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Old 23rd February 2005, 01:13 PM   #1
jwatts is offline jwatts  United States
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Default Filemant Voltage

Does the filament voltages need to be a regulated dc voltage or can I just run it straight from the transformer. The transformer taps are set at the rated voltage for the tube. The transformer filament tap voltages are a volt higher, but I suspect they will drop to the correct voltage when under load. The tubes are ELL80 and 12AX7. I am new at this by the way.
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Old 23rd February 2005, 01:51 PM   #2
Fuling is offline Fuling  Sweden
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ELL80 and 12AX7 should work just fine with AC on the filaments.
If you get hum problems there are several ways to deal with them.
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Old 23rd February 2005, 02:13 PM   #3
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typically, power tubes are heated with AC, though this is your choice. preamp/driver/phase splitters etc can be either, but tend to have less noise with DC, at least in my experience. for phono preamps (because of their high gain), DC is nearly imperative. whether you regulate or just smooth the DC is up to you.
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Old 23rd February 2005, 02:23 PM   #4
rdf is offline rdf  Canada
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A third option is to DC bias the centre tap of the AC filament supply secondary to a voltage greater than the highest cathode potential. More practical for low power amps and preamps than something requiring a couple of hundred volts of drive to the grid.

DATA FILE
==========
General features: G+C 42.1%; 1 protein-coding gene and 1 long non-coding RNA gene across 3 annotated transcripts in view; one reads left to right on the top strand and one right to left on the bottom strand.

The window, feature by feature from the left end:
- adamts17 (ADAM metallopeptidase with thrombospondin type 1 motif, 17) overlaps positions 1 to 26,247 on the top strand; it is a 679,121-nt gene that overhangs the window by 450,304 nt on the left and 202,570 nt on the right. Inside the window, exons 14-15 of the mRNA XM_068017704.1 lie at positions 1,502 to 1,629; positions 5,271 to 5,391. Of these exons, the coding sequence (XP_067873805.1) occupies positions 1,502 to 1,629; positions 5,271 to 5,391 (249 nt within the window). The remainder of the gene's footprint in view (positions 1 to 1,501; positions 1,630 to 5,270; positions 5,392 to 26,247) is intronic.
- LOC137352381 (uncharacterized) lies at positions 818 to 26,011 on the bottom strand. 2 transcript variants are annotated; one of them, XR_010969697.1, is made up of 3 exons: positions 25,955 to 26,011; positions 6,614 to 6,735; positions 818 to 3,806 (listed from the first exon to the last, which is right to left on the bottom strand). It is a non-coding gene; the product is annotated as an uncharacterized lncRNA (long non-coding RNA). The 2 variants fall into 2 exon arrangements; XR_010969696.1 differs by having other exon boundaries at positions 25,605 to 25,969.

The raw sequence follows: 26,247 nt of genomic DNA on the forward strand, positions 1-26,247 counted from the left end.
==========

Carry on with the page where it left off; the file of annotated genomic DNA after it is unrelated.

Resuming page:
http://www.rru.com/~meo/Guitar/Amps/...um.html#dcbias
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Old 23rd February 2005, 07:12 PM   #5
amperex is offline amperex  United States
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Another 'hum' reduction option is to ground the filament CT. No center tap? Use a .01 200 volt cap from one transformer filament lead with other cap lead to ground.
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Old 25th February 2005, 01:52 PM   #6
garbage is offline garbage  Singapore
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Quote:
Originally posted by amperex
No center tap? Use a .01 200 volt cap from one transformer filament lead with other cap lead to ground.
will this technique work for dc filaments?
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Old 25th February 2005, 06:56 PM   #7
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Hi,

Quote:
will this technique work for dc filaments?
There would be no point to that.

The idea of the grounded CT of the heater xformer is to equalize AC currents through each half of the xformer.
When no CT is present a pair of equalizing resistors would create the same function as that CT when the midpoint of the two resistors is connected to ground.

Once you're working with DC there's no AC current present, or at least there shouldn't be if the filtering is properly executed.

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